When I was at a university notorious for its rigor and prestige, I felt the weight of failure crushing the life out of me. I couldn’t seem to do well on exams, I couldn’t understand the classes no matter how many nights I stayed up late, reading and rereading the materials every day. The gray skies melded into a gray world with white walls, chalkboards, and lecture halls one after the other.
Surrounded on all sides by failure and spiraling deeper into depression, I was hitting rock bottom hard and fast. It seemed that already there was nothing left in life. Just daily drudgery, steps to failure taken over and over…
I just wanted it to stop. This desire soon translated into wanting life to just stop.
I was walking to the bus stop one day, half toying with the idea of walking to a nearby bridge and ending it all when I passed a concrete bench. It sat up against a small hillock with decorative flowers, plants, and small trees. I walked by this bench every day without thought, but I stopped this time and really looked at the chalk marks that caught my eye.
“Dear God, be good to me.
The sea is so wide
and my boat is so small
I read it once. Then I read it again. Over and over, the words echoed in my mind.
How had the mystery writer captured the feeling so well? That of a person, all alone in a single boat -I imagined a small row boat- in the middle of an ocean with no hope, no shelter, no safety in any direction. Sharks circling closer, the sun sinking on the horizon, no food or water -how do you survive that?!
But even with the bleak mental imagery, I latched onto a tendril of hope. I’m not alone. There’s someone else who feels like I do, forsaken and abandoned. If they can make it one more day, I think I can too.
I can make it through today…
I made it through that day. And the next. And the next…
Did my life magically change? Fuck no.
I still struggled with my classes, I still failed exams and stayed up late to study while retaining very little (it felt). But every day, when I passed that writing on the bench as I stumbled to and from the bus stop, the support of those words gave me hope.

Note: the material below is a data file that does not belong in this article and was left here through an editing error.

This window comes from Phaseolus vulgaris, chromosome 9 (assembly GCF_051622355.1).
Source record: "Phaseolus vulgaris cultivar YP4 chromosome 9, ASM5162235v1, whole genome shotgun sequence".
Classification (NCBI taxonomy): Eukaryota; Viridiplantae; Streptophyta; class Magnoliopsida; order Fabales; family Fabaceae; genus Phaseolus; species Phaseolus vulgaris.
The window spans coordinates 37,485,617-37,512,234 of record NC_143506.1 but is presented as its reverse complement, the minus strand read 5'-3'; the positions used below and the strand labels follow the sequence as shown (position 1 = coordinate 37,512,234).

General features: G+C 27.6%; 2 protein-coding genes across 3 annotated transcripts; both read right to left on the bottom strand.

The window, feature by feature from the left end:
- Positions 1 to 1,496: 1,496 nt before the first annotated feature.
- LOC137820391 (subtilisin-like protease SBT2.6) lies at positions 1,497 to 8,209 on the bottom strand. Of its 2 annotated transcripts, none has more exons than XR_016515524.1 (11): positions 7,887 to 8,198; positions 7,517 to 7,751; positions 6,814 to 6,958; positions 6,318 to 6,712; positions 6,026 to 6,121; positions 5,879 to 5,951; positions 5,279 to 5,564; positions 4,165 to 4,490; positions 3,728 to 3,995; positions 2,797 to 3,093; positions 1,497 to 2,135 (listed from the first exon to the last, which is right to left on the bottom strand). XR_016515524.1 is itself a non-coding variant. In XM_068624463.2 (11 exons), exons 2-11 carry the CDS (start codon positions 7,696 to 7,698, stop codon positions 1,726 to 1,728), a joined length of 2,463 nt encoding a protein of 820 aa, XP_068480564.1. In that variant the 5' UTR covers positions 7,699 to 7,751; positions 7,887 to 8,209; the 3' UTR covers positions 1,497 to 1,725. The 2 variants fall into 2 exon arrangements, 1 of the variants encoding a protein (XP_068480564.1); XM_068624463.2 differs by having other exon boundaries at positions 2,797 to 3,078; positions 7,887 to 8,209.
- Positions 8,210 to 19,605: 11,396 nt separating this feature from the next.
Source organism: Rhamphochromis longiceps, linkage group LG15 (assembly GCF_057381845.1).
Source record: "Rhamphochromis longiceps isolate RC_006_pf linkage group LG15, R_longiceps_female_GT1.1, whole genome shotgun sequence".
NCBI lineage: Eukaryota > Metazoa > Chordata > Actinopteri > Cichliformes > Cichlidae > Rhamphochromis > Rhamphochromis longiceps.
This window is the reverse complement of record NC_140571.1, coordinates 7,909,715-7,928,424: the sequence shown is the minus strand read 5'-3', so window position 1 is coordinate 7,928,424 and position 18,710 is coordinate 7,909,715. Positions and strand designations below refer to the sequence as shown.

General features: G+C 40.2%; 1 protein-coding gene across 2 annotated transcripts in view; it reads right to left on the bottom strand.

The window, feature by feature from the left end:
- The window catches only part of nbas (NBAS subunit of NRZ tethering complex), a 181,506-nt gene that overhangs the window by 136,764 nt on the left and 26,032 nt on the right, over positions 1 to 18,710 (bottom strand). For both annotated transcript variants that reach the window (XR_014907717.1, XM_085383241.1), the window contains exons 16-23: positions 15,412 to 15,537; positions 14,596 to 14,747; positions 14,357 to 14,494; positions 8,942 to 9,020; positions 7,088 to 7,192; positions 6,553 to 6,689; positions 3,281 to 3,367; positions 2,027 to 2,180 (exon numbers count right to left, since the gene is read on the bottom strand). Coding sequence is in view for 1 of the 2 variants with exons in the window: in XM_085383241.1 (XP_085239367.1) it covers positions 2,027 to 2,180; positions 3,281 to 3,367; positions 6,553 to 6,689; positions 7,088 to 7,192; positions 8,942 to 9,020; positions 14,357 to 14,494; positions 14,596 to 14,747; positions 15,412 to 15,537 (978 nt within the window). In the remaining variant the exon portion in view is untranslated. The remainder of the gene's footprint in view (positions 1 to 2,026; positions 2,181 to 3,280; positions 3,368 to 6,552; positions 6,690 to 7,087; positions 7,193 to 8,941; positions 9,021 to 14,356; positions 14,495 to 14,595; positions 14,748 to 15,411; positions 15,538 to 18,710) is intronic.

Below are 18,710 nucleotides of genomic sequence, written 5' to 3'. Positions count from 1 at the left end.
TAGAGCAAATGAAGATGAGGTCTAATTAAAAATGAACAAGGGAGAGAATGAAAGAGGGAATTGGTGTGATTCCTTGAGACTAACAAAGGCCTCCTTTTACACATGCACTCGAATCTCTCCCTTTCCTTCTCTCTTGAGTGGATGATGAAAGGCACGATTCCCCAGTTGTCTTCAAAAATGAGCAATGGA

The chalk writing itself proved resilient: an ongoing symbol of my one-sided commitment to “one more day”. Rain washed the chalk away, but the writing would reappear, freshly written and unsmudged.
Snow fell, but the words returned in the spring.
A year past. Fall semester rolled around and once more the quote reappeared.
Sometimes I noticed it. Sometimes I didn’t. But every time I did, the words spoke just as strongly as the first moment I saw them.
Two years later, I graduated with my degree and while I didn’t get straight As (unlike all my other degrees), I felt the proudest of this one degree that cost me my sleep, my health (at times) and my sanity (almost…).
I got a job working on the campus and I worked there for 2 years.
And faithfully, every year, the writing appeared on the bench.
I recently went back for an alumni event (apparently a big deal) and I happened to walk past that bench again.
This time, I stopped and took a picture.
I never knew who wrote this quote. But if I believed in angel guardians, I think that one guided my eye that day.
If I hadn’t seen it, my life could have ended that year.
I never got to thank the person who faithfully writes the quote every year, but I hope that they will one day know the impact their words have made.
Maybe, I will leave a message of my own.
“Thank you for these words. They kept me alive.”
Life isn’t perfect. In my lifetime thus far, I’ve been in “eras” of depression 3 times or more. I’ve thought of suicide numerous times, planned suicide frequently, and stopped at the last seconds on 4 occasions that I acknowledge.
I am imperfect. I sometimes feel like giving up. I don’t really talk to people about that and it’s something I’ve only recently come to terms with.
But somehow, in those dark hours, I’ve been inspired to just go one more day. One more day… with the potential for a better day than yesterday. One more day, to experience something new.
Like pleasure, passion, love, excitement, happiness.
One day could make all the difference.
It has for me. Not immediately- by all means not! A string of “one more day” has brought me to a better place. Not perfect; Better.
If I could talk to myself in those days, I would probably say the following -where I so eloquent.
Just try it. Try giving it another day…